Forecast for escalations remain conservative at 2.5 per cent for 2014 rising to 4.5 per cent per annum for 2015 and 2016 and for engineering, rail and road construction 2.0 per cent for 2014, 3.5 per cent for 2015 and 4.0 per cent for 2016.


The frenetic tendering experienced in late 2013 has stabilised as developers and contractors take stock and ready themselves for the year ahead. Demand and interest remain steady, but there is still a surplus of Tier 1 and 2 contractors seeking new opportunities.

The State Government is continuing planning for major infrastructure initiatives. There are various large scale commercial and retail projects in construction with a moderate amount of new projects planned. We predict cost escalation in Victoria for 2014 of 2.25 per cent, increasing to 2.75 per cent in 2015 and 3.0 per cent per annum for 2016 to 2017.


The South East Queensland market is experiencing a notable increase in confidence which is driving new projects particularly in the residential and retail sectors. The last quarter saw increased activity in the South East Queensland tender market and this trend continues in the first quarter of 2014. Tender results continue to return competitive pricing but not at the cut-throat levels witnessed in previous years despite significant capacity in the industry. The pressure on costs reported in our November 2012 review are beginning to impact on pricing levels with head contractors lifting margin levels.

We continue to predict tender price escalation trending higher towards the end of 2014 at 2.2 per cent rising in 2015 to 3.0 per cent and to 4.0 per cent per annum in 2016 and 2017.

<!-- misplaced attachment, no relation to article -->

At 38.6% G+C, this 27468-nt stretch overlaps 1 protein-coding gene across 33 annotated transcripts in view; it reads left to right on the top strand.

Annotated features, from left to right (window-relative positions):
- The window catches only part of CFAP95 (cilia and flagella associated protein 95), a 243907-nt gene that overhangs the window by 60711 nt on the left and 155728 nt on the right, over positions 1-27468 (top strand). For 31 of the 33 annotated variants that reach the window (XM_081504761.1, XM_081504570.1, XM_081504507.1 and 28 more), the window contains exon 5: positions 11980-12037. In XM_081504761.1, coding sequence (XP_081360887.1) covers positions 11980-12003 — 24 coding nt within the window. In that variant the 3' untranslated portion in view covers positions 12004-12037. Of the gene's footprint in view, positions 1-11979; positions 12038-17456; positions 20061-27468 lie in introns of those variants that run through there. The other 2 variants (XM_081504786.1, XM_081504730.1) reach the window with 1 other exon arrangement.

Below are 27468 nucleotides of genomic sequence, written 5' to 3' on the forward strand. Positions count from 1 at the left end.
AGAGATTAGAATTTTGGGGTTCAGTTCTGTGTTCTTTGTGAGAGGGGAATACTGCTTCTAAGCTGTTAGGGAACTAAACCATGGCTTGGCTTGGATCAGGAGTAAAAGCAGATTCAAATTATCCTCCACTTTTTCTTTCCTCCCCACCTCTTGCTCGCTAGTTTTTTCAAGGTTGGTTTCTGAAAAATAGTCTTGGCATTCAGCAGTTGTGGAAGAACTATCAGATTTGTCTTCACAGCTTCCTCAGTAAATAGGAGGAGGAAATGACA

There is an air of optimism in the construction sector about the medium term in South Australia, which is no doubt helped by the upcoming State Government election in March 2014 and the $1.85 billion Royal Adelaide Hospital project currently under construction. There are some larger city apartment developments being marketed and feasibilities are being undertaken by retail developers. The State’s three universities have committed to large expansion/redevelopment projects.

We predict tender price escalation in the order of 1.0 per cent for 2014, with 1.5 per cent per annum for 2015 and 2016 and 2.0 per cent for 2017.


The overall outlook for the Western Australian construction industry remains positive for the year ahead. Growth is expected in most sectors, however we anticipate that we will continue to see aggressive tendering and tight margins as small to medium size contractors seek to maintain their position in the market.

The resources sector continues to be turbulent.

Our outlook for escalation for 2014 remains at 2.5 per cent as previously forecast however we have reviewed and increased our projection for 2015 to 3.5 per cent.


The uncertainty surrounding the Federal political environment continues to harm the confidence of the ACT property sector. The ACT economy has slowed due to the uncertainty created by the actual and proposed public sector cuts which has affected the demand for both residential and commercial construction.

It is anticipated that tender prices will continue to be keen for the remainder of 2014, with a forecast for cost escalation to remain at 0.5 to 1.0 per cent for the foreseeable future.


The Tasmanian economy continues to struggle in the face of reduced GST revenue, high unemployment and low population growth. General sentiment in the State’s construction sector remains restrained despite the cautious air of confidence returning to the broader mainland market.

Tender margins are still extremely tight and we anticipate this trend to continue with tender price escalation in the order of 1.0 per cent for 2014 and 2015, rising to 2.0 per cent for 2016 and 2017.

The report can be downloaded here.